Full Transcript

Hi, I’m Kale. With Christmas coming up, I thought I would talk a little about holidays and traditions, and being a relationship anarchist this time of year.

The holidays are full of societal expectations and social pressures to be a certain way, and to do certain things.

What does this look like for people who value their independence, and want to charter their own path?

For me, it was around the time that I became an RA that I stopped following traditions that I wasn’t really into.

I stopped traveling to my parent’s home for Christmas, I stopped decorating, and I pretty much gave up on buying gifts.

At the time, I didn’t really think it had anything to do with relationship anarchy, but I can see the connections now.

There is a lot of hierarchy and expectations that take place within families, and that can really come into focus during the holidays.

A lot of us have traditions that we have always participated in, without thinking about why, or if we really want to.

For a lot of people, holidays and traditions may be things we value and really look forward to. But for other people, it might be a time when a lot of conflict comes up.

Bad memories of home, family members who either don’t know or are upset about our relationship status, lots of opinions happening, lots of eggnog flowing. It can be a recipe for a tough time.

Yet because of idea that family must be placed above everything else, we are expected to just go home, and grin and bear it.

Relationship anarchy is about deconstructing hierarchies and expectations. There is value in asking yourself why you are doing a thing – because you really want to or because you have always done it?

If you examine expectations placed on you, and find that they do align with what you want, that’s great! No one is saying you have to change what you love doing.

On the other hand, if you look at some of your holiday traditions and see that some of them aren’t serving you, or might even be harmful to you, it might be time to reconsider what you’ve been doing.

Sometimes we do things with family just because of the implied hierarchy that they should always come first.

In some cases it’s because they do come first, and that’s really who you want to spend your time with.

It’s great to have a healthy relationship with our family, and put them first if those are our most important relationships.

However, it’s also important to have healthy relationships with ourselves, and honor what is best for us.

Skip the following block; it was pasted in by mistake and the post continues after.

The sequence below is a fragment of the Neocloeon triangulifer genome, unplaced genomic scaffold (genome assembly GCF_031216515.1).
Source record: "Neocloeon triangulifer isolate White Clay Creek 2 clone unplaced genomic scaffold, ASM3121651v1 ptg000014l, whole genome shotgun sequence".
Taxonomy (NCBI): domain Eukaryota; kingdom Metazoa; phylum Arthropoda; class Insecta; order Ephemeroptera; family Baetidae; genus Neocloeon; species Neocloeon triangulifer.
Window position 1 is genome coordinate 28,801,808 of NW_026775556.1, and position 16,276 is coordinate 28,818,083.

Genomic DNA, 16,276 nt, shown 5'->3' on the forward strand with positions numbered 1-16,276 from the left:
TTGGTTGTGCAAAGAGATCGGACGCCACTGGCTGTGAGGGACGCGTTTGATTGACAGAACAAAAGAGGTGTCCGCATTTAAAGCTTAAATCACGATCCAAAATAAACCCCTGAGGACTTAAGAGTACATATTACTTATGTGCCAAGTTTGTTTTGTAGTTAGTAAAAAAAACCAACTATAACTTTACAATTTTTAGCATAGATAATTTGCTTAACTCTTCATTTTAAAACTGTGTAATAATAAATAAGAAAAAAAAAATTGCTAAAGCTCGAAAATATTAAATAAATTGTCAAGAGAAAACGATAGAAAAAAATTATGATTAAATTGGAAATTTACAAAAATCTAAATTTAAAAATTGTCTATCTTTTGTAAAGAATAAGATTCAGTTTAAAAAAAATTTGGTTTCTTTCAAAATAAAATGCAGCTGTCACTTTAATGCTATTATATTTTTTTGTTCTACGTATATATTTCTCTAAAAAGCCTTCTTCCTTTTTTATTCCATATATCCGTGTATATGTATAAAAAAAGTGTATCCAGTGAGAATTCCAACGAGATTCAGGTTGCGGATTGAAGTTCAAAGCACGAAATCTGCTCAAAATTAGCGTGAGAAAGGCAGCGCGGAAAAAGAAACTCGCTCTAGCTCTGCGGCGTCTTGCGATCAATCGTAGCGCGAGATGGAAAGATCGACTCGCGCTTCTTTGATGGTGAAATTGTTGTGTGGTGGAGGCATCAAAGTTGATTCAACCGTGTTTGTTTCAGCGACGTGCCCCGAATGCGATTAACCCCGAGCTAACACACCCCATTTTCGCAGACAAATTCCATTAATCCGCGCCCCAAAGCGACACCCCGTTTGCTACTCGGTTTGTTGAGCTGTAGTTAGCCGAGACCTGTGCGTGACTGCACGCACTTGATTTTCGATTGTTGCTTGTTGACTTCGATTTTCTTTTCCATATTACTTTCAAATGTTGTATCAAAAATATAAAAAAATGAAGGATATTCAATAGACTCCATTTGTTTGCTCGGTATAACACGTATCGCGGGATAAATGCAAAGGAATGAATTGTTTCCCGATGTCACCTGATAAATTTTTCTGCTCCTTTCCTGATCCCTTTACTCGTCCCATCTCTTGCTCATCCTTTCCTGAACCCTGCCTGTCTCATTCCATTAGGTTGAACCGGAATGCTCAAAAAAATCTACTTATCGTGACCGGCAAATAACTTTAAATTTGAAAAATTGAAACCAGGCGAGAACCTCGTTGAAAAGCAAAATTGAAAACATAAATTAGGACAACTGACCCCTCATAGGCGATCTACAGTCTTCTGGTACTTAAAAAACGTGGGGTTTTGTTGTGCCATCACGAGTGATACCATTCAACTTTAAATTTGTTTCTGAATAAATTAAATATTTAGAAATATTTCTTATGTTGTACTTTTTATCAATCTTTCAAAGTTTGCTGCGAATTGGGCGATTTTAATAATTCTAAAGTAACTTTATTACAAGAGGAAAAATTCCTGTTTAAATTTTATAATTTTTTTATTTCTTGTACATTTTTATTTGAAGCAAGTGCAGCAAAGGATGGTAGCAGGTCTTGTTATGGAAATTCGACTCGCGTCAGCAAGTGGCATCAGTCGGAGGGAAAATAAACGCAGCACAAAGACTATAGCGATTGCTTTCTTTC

For me, learning to honor what I needed – to spend Christmas in my own house, with my chosen family, and not feel guilty about it – was a really big deal.

It’s not always an easy path. Sometimes the people I wish I could spend time with have other things to do, and I have to respect that.

That can mean learning to be alone, when there is a lot of social stigma about being alone at Christmas. We are working against the cultural stream that places all kinds of expectations on you.

If you discover that you don’t want to go with the flow, that you want to eschew expectations and go your own way, then what?

First, tell people around you what you would like. Tell them how you envision spending time, without placing any expectations on them.

If your desires overlap, that’s great! You can start working on creating your own traditions.

If they don’t overlap in all the ways you would like, it’s time to get creative. Maybe you’ll end up spending some time alone, and that’s not the worst thing.

Fill your time with things you love doing – cook, ski, read a book, do yoga, get a manicure, play video games, whatever the things are that makes you feel good.

Enjoy the time you get to spend with yourself, and then be grateful for the time you spend with others.

For me, the point of making this video is to tell you that the holidays don’t have to be daunting and scary. They can be whatever you want them to be. If you want to follow tradition – great! If you want to make up something new, that’s okay too.

I’d love to hear how you spend the holidays, join our Facebook group to be a part of the discussion, post a comment down below, or follow me on Twitter. Whatever you end up doing, I wish you all the best! Thanks for watching, bye!